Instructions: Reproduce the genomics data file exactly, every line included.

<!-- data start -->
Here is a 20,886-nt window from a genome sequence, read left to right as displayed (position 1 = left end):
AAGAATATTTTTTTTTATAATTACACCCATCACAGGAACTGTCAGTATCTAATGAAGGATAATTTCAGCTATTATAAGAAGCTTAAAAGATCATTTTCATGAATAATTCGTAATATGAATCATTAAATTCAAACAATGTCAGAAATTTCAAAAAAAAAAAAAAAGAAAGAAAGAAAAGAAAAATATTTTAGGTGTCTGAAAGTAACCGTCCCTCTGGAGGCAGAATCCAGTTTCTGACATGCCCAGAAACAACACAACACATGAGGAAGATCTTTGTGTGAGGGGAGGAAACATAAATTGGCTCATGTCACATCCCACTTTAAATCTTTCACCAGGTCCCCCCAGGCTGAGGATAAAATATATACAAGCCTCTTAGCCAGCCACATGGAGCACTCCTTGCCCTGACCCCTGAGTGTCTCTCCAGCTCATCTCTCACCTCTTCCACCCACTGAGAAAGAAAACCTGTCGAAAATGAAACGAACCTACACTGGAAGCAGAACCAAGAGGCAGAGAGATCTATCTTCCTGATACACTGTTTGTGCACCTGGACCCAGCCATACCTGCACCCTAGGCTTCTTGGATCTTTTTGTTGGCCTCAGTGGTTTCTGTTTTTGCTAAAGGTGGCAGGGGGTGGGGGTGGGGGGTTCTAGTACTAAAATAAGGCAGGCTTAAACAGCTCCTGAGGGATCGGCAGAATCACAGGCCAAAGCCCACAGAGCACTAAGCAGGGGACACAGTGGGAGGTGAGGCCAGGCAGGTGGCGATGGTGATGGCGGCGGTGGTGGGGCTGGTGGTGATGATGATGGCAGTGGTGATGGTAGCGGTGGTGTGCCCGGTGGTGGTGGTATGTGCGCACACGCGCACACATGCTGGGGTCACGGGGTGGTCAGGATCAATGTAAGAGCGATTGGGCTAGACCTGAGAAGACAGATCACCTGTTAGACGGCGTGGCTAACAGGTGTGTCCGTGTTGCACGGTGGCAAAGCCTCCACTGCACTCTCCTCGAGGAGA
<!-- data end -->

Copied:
Here is a 20,886-nt window from a genome sequence, read left to right as displayed (position 1 = left end):
AAGAATATTTTTTTTTATAATTACACCCATCACAGGAACTGTCAGTATCTAATGAAGGATAATTTCAGCTATTATAAGAAGCTTAAAAGATCATTTTCATGAATAATTCGTAATATGAATCATTAAATTCAAACAATGTCAGAAATTTCAAAAAAAAAAAAAAAGAAAGAAAGAAAAGAAAAATATTTTAGGTGTCTGAAAGTAACCGTCCCTCTGGAGGCAGAATCCAGTTTCTGACATGCCCAGAAACAACACAACACATGAGGAAGATCTTTGTGTGAGGGGAGGAAACATAAATTGGCTCATGTCACATCCCACTTTAAATCTTTCACCAGGTCCCCCCAGGCTGAGGATAAAATATATACAAGCCTCTTAGCCAGCCACATGGAGCACTCCTTGCCCTGACCCCTGAGTGTCTCTCCAGCTCATCTCTCACCTCTTCCACCCACTGAGAAAGAAAACCTGTCGAAAATGAAACGAACCTACACTGGAAGCAGAACCAAGAGGCAGAGAGATCTATCTTCCTGATACACTGTTTGTGCACCTGGACCCAGCCATACCTGCACCCTAGGCTTCTTGGATCTTTTTGTTGGCCTCAGTGGTTTCTGTTTTTGCTAAAGGTGGCAGGGGGTGGGGGTGGGGGGTTCTAGTACTAAAATAAGGCAGGCTTAAACAGCTCCTGAGGGATCGGCAGAATCACAGGCCAAAGCCCACAGAGCACTAAGCAGGGGACACAGTGGGAGGTGAGGCCAGGCAGGTGGCGATGGTGATGGCGGCGGTGGTGGGGCTGGTGGTGATGATGATGGCAGTGGTGATGGTAGCGGTGGTGTGCCCGGTGGTGGTGGTATGTGCGCACACGCGCACACATGCTGGGGTCACGGGGTGGTCAGGATCAATGTAAGAGCGATTGGGCTAGACCTGAGAAGACAGATCACCTGTTAGACGGCGTGGCTAACAGGTGTGTCCGTGTTGCACGGTGGCAAAGCCTCCACTGCACTCTCCTCGAGGAGA